Q. What are the dates this exhibition will be open?

A. POMPEII: THE EXHIBITION will be on view from November 18, 2017 to May 28, 2018.


Q. Will there be an additional cost to attend the exhibit?

A. Yes. POMPEII: THE EXHIBITION requires a timed-entry ticket. Advance purchase is highly recommended. Guests can purchase tickets online or in person at Arizona Science Center.

Featured Exhibition: Adults: $11.95 | Children (3–17): $9.95

General Admission: Adults: $18 | Children (3–17): $13

General admission is required to visit the featured exhibition.



General Admission: FREE

Featured Exhibition: Adults: $9.95 | Children (3–17): $7.95

Q. I have young children with me, can I bring my stroller into the exhibition?

A. Strollers are not permitted inside the exhibition due to the fragile artifacts within. There is a designated space outside the exhibition entrance where you can park your stroller.


Q. When are the best times to visit the exhibition? When is the last admission to the exhibition?

A. Arizona Science Center is generally busiest during the late mornings and early afternoons. The exhibition has scheduled entry times. This allows guests to have the best experience. We recommend purchasing online to reserve your time slot. Please note, however, that same-day admission tickets for POMPEII: THE EXHIBITION will not be sold after 4 p.m. to allow guests adequate time to view the exhibition.


Q. Is this exhibition appropriate for young children?

A. Adults and children are welcome to visit POMPEII: THE EXHIBITION, which has been visited by over 800,000 people during its North American tours. However, the exhibition may not be suitable for some children. The exhibition includes body casts of those who died in the eruption of Mount Vesuvius as well as a small, separate section that discusses erotic art in ancient Pompeii. Because every family is different and children are at varying stages of development, we recommend that you become familiar with and discuss the exhibition with any accompanying children before deciding whether or not to share the experience with them.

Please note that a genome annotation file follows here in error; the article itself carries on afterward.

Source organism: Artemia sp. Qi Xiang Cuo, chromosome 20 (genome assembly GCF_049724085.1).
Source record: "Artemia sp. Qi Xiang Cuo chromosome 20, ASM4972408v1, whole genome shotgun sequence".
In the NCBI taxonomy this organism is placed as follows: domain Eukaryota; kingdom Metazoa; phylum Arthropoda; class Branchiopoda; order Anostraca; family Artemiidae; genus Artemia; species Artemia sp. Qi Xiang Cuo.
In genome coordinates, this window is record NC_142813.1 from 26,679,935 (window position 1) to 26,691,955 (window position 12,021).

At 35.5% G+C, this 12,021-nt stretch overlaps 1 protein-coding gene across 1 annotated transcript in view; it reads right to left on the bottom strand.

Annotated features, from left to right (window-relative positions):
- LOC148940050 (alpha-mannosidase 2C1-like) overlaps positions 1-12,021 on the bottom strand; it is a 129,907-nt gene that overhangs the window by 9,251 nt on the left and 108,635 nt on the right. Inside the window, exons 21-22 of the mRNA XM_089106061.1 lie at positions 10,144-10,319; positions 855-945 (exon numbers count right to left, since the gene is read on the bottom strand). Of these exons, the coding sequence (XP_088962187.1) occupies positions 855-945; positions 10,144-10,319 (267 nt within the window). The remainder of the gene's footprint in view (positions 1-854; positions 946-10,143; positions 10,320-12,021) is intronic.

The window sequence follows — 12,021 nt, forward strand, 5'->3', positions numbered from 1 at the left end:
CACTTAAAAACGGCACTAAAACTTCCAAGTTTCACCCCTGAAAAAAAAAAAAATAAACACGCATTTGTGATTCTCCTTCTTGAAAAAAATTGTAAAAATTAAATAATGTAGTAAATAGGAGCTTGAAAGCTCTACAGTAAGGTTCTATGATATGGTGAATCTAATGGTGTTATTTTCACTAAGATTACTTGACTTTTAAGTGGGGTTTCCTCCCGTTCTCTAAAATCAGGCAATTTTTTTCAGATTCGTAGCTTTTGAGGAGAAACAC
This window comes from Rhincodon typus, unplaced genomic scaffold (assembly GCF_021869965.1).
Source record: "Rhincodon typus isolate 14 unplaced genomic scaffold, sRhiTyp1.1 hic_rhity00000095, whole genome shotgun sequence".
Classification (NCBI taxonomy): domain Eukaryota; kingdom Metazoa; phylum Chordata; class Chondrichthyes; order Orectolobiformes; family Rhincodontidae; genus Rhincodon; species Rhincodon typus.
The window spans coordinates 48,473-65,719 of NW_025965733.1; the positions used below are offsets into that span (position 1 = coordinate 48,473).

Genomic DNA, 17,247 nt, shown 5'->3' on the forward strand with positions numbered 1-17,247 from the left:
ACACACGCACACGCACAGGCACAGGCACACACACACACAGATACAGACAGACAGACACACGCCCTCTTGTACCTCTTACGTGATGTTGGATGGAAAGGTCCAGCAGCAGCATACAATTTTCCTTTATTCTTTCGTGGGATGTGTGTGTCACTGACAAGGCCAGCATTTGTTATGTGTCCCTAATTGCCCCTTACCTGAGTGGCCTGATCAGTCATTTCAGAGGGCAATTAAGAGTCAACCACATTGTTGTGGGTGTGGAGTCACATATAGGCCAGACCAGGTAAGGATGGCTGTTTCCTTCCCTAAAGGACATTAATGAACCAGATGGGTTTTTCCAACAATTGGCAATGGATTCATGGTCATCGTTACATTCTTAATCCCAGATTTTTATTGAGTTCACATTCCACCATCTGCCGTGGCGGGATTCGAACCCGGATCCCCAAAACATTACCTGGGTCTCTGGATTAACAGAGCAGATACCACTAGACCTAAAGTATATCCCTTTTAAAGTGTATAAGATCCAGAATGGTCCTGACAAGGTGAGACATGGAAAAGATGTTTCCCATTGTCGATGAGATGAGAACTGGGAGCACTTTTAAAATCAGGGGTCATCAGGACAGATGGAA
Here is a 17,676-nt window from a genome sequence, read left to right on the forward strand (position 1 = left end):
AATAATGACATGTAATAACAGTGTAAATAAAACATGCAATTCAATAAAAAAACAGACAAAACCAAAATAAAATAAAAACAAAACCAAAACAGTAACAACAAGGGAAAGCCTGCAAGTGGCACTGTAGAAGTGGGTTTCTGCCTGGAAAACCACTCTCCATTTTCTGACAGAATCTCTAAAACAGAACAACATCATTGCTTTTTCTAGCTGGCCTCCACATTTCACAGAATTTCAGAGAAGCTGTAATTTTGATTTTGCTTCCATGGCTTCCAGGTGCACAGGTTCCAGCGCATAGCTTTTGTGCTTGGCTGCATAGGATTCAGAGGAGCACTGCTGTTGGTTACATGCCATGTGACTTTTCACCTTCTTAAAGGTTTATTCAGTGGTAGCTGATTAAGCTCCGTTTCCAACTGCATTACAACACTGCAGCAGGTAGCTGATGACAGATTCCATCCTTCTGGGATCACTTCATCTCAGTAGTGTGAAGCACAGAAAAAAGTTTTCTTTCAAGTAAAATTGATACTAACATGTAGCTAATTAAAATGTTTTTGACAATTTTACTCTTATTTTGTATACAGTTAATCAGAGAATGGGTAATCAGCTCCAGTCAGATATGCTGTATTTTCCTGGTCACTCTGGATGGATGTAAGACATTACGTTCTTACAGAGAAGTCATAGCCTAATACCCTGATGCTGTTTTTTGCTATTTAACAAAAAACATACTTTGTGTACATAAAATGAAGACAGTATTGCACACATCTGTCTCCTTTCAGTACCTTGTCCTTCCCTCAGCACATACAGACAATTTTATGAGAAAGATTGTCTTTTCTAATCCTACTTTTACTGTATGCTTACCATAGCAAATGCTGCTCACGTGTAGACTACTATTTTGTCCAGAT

Q. When did Mount Vesuvius erupt?

A. Mount Vesuvius erupted on August 24, 79 AD, and sent a cloud of ashes, pumice, rocks and hot volcanic gases into the sky that people could see for hundreds of miles.

Q. What happened when the volcano erupted?

A. Days before the eruption, tremors shook Pompeii and surrounding cities more frequently. Shortly before noon the volcano erupted and by 1:00 p.m. the dust and ash had completely covered the sky. By 8:00 p.m. the eruptions had grown more violent creating heavy debris of falling ash and pumice that buried Pompeii and its neighboring cities, Herculaneum and Stabiae. Eruptions and earthquakes continued into the next day and that morning, the largest pyroclastic flows of hot ashes, volcanic gases and debris made their way through the streets of Pompeii completely destroying the city. In just two minutes the city streets were covered in almost 8 feet of hot ash. On the morning of August 26, the eruption finally stopped, leaving almost 5 cubic miles of pumice and ash covering approximately 186 miles of land.


Q. How long did people have to evacuate?

A. Though earthquakes began days before the eruption, most Pompeians did not view them as potential warning signs. It is believed residents of Pompeii had only a few hours to evacuate the city.


Q. How was the city preserved?

A. The large amount of ash (known as a pyroclastic flow) that covered the city acted as a preservative. During a pyroclastic flow, enormous volumes of extremely hot gases, ash, and rocks rush down the side of a volcano, like an avalanche; there are also big explosions and large, billowing clouds. This mixture of ash, rock and gas, covered the city and froze it in time.


Q. What is the present status of Pompeii?

A. The ancient city of Pompeii is a world-renowned tourist attraction that has seen the likes of over 25 million visitors. Though sections of it are currently visible to tourists, much of the city remains protected due to the moratorium imposed by Professor Pietro Giovanni Guzzo, the superintendent of the site.


Q. Is Mount Vesuvius still active?

A. Yes. Mount Vesuvius is the only active volcano in mainland Europe, and has produced some of the continent's largest volcanic eruptions. Located on Italy's west coast, it overlooks the Bay and City of Naples and sits in the crater of the ancient Somma volcano.